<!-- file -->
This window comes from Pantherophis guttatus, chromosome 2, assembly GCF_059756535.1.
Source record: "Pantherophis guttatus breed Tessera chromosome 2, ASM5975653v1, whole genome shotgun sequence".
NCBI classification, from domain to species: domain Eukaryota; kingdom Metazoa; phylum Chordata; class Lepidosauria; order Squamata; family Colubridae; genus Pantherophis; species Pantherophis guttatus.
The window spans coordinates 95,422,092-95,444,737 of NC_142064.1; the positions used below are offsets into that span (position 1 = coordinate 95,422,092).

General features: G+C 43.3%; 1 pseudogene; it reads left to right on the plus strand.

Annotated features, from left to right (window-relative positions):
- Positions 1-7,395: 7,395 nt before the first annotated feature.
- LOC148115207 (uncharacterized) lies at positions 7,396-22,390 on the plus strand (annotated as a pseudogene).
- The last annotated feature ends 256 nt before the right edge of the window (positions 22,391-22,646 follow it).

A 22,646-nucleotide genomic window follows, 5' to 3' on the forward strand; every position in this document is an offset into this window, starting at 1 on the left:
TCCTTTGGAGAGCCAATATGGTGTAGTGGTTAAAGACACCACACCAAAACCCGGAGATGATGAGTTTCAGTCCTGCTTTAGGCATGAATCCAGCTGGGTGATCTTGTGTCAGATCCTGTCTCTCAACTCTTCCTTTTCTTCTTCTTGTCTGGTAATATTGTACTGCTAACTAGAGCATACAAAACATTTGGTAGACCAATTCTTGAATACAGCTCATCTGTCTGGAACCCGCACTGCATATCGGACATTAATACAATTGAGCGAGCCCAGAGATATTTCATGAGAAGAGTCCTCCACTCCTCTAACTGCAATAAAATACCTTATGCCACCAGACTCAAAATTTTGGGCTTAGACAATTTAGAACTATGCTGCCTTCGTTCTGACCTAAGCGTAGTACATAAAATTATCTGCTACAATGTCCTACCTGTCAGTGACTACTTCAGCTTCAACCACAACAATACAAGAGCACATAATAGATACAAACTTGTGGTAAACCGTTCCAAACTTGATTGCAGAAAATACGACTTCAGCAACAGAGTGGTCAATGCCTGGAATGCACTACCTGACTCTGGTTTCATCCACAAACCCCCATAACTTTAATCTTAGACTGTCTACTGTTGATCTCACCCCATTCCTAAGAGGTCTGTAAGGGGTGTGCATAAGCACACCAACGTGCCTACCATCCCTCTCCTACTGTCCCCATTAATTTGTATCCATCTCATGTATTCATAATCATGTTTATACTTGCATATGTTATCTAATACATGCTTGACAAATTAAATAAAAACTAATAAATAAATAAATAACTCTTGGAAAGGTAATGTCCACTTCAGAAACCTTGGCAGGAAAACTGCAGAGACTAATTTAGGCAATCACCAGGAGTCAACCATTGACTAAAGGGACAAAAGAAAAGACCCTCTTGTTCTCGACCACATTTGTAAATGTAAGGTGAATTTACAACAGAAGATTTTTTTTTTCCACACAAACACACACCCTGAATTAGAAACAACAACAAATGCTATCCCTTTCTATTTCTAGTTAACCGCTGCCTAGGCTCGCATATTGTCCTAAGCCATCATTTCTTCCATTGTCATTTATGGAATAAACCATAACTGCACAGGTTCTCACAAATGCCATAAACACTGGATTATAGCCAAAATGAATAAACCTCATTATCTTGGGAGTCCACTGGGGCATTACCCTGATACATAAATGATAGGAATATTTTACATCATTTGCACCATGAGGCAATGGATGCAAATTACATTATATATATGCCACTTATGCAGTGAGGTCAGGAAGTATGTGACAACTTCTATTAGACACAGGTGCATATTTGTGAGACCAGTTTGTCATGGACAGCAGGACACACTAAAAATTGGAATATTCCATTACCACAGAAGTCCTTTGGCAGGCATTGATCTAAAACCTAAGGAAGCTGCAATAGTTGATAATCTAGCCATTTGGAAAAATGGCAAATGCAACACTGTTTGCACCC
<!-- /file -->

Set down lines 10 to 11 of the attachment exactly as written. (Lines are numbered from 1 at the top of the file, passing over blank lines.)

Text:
A 22,646-nucleotide genomic window follows, 5' to 3' on the forward strand; every position in this document is an offset into this window, starting at 1 on the left:
TCCTTTGGAGAGCCAATATGGTGTAGTGGTTAAAGACACCACACCAAAACCCGGAGATGATGAGTTTCAGTCCTGCTTTAGGCATGAATCCAGCTGGGTGATCTTGTGTCAGATCCTGTCTCTCAACTCTTCCTTTTCTTCTTCTTGTCTGGTAATATTGTACTGCTAACTAGAGCATACAAAACATTTGGTAGACCAATTCTTGAATACAGCTCATCTGTCTGGAACCCGCACTGCATATCGGACATTAATACAATTGAGCGAGCCCAGAGATATTTCATGAGAAGAGTCCTCCACTCCTCTAACTGCAATAAAATACCTTATGCCACCAGACTCAAAATTTTGGGCTTAGACAATTTAGAACTATGCTGCCTTCGTTCTGACCTAAGCGTAGTACATAAAATTATCTGCTACAATGTCCTACCTGTCAGTGACTACTTCAGCTTCAACCACAACAATACAAGAGCACATAATAGATACAAACTTGTGGTAAACCGTTCCAAACTTGATTGCAGAAAATACGACTTCAGCAACAGAGTGGTCAATGCCTGGAATGCACTACCTGACTCTGGTTTCATCCACAAACCCCCATAACTTTAATCTTAGACTGTCTACTGTTGATCTCACCCCATTCCTAAGAGGTCTGTAAGGGGTGTGCATAAGCACACCAACGTGCCTACCATCCCTCTCCTACTGTCCCCATTAATTTGTATCCATCTCATGTATTCATAATCATGTTTATACTTGCATATGTTATCTAATACATGCTTGACAAATTAAATAAAAACTAATAAATAAATAAATAACTCTTGGAAAGGTAATGTCCACTTCAGAAACCTTGGCAGGAAAACTGCAGAGACTAATTTAGGCAATCACCAGGAGTCAACCATTGACTAAAGGGACAAAAGAAAAGACCCTCTTGTTCTCGACCACATTTGTAAATGTAAGGTGAATTTACAACAGAAGATTTTTTTTTTCCACACAAACACACACCCTGAATTAGAAACAACAACAAATGCTATCCCTTTCTATTTCTAGTTAACCGCTGCCTAGGCTCGCATATTGTCCTAAGCCATCATTTCTTCCATTGTCATTTATGGAATAAACCATAACTGCACAGGTTCTCACAAATGCCATAAACACTGGATTATAGCCAAAATGAATAAACCTCATTATCTTGGGAGTCCACTGGGGCATTACCCTGATACATAAATGATAGGAATATTTTACATCATTTGCACCATGAGGCAATGGATGCAAATTACATTATATATATGCCACTTATGCAGTGAGGTCAGGAAGTATGTGACAACTTCTATTAGACACAGGTGCATATTTGTGAGACCAGTTTGTCATGGACAGCAGGACACACTAAAAATTGGAATATTCCATTACCACAGAAGTCCTTTGGCAGGCATTGATCTAAAACCTAAGGAAGCTGCAATAGTTGATAATCTAGCCATTTGGAAAAATGGCAAATGCAACACTGTTTGCACCC